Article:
Regulating Synthetic Biology
Biological engineers have created "gene drives” to spread genetic alterations that do not confer fitness or reproductive advantages through wild populations of plants and animals. Potential applications include reprogramming mosquitos to limit ability to carry malaria, reversing herbicide resistance, and controlling invasive species such as Asian carp. Gene drives might even be developed to “undo” past genetic alterations by restoring original sequences.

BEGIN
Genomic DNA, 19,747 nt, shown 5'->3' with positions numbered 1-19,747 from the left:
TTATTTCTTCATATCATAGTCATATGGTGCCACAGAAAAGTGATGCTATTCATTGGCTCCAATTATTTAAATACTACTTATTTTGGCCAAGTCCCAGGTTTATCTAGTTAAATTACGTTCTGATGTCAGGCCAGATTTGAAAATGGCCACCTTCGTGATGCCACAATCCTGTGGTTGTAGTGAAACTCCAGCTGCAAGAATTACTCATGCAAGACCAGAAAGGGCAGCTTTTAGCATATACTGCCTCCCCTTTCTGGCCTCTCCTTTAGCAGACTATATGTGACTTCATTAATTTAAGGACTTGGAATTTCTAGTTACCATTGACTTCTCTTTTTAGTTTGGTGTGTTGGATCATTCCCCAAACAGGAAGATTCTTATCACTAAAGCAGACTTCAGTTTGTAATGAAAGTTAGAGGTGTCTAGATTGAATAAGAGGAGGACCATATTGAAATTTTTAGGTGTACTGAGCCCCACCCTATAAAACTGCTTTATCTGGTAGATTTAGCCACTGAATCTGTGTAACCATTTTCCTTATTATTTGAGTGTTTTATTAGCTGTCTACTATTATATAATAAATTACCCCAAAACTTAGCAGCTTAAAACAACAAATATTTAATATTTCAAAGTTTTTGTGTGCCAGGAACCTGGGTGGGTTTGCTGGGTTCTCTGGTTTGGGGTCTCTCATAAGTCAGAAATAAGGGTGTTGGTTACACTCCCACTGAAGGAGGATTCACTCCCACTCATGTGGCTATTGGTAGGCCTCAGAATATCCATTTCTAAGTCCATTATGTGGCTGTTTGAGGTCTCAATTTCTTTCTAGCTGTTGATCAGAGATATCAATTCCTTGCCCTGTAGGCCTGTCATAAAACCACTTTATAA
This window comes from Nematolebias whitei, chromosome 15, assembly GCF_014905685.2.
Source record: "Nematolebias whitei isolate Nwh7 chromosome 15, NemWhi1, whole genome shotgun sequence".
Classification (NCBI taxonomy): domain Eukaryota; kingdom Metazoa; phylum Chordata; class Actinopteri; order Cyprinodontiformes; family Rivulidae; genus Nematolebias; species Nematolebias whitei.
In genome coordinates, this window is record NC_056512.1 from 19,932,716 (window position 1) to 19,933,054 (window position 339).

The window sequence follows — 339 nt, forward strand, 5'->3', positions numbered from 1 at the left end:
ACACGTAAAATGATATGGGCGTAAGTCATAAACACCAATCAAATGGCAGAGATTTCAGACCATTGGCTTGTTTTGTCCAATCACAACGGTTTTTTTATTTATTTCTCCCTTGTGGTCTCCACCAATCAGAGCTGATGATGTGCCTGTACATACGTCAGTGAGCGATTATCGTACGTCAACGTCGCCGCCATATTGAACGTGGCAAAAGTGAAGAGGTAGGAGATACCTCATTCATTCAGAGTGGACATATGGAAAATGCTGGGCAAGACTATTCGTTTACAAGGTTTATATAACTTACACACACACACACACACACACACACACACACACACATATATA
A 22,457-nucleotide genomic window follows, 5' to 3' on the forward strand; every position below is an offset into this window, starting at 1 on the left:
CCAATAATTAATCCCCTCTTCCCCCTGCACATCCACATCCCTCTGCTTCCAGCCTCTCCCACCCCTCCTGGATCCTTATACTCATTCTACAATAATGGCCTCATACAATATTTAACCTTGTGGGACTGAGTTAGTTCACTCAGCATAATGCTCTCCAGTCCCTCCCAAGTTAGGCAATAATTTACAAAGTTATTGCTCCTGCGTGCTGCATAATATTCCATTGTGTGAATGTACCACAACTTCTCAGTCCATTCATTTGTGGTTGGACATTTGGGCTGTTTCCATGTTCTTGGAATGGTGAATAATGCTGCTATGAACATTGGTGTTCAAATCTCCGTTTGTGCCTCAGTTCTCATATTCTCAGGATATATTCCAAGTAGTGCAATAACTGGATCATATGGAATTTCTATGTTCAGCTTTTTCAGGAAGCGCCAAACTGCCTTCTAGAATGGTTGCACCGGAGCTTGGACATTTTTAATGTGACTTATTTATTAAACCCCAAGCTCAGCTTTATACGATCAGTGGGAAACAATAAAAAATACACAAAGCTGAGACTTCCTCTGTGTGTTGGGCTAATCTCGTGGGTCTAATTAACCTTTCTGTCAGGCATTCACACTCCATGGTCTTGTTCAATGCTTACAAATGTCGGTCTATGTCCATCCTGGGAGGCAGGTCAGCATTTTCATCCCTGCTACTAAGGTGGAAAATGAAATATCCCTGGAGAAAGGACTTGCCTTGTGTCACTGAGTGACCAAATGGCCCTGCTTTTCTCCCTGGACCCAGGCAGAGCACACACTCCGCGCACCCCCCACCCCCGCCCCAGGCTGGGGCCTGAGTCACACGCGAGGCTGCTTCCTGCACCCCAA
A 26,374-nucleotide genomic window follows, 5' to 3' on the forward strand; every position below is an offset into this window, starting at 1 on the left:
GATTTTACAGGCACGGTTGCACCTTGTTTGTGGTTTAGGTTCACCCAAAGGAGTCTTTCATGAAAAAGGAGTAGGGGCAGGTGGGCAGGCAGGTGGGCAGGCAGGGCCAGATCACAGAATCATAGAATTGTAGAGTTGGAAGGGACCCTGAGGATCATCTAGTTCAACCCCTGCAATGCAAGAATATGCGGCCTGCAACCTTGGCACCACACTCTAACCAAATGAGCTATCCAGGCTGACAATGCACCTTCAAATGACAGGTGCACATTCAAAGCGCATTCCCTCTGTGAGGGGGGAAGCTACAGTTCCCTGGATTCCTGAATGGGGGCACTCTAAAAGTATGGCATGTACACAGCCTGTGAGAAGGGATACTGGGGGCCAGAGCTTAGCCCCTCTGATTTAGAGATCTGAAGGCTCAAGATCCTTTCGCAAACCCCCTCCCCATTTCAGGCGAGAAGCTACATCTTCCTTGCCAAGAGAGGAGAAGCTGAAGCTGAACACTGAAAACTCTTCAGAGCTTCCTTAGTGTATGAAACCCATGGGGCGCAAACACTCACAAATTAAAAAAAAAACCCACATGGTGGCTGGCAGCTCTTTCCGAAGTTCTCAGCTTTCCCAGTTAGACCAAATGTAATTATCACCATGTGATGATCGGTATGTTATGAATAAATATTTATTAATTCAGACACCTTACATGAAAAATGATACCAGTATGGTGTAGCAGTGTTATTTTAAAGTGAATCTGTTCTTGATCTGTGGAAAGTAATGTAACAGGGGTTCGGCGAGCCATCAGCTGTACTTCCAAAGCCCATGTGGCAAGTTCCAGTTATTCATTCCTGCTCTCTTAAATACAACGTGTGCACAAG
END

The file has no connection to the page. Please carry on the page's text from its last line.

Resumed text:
Gene drives raise potential environmental and security risks on release, as alterations will spread far more rapidly through wild populations than conventional genetically modified organisms. Furthermore, existing environmental and security regulations are directed at listed pathogens and not gene drives. Therefore it is essential that regulatory gaps be filled and that potential effects and safety mechanisms be evaluated before release. (read more...)
IPL Support: The IPL provided Professor Oye with assistance in outreach to policy circles, the development of specific policy recommendations, and the publication of a comment in Nature on genetically engineered opiate-producing yeast strains, calling attention to the need for regulation.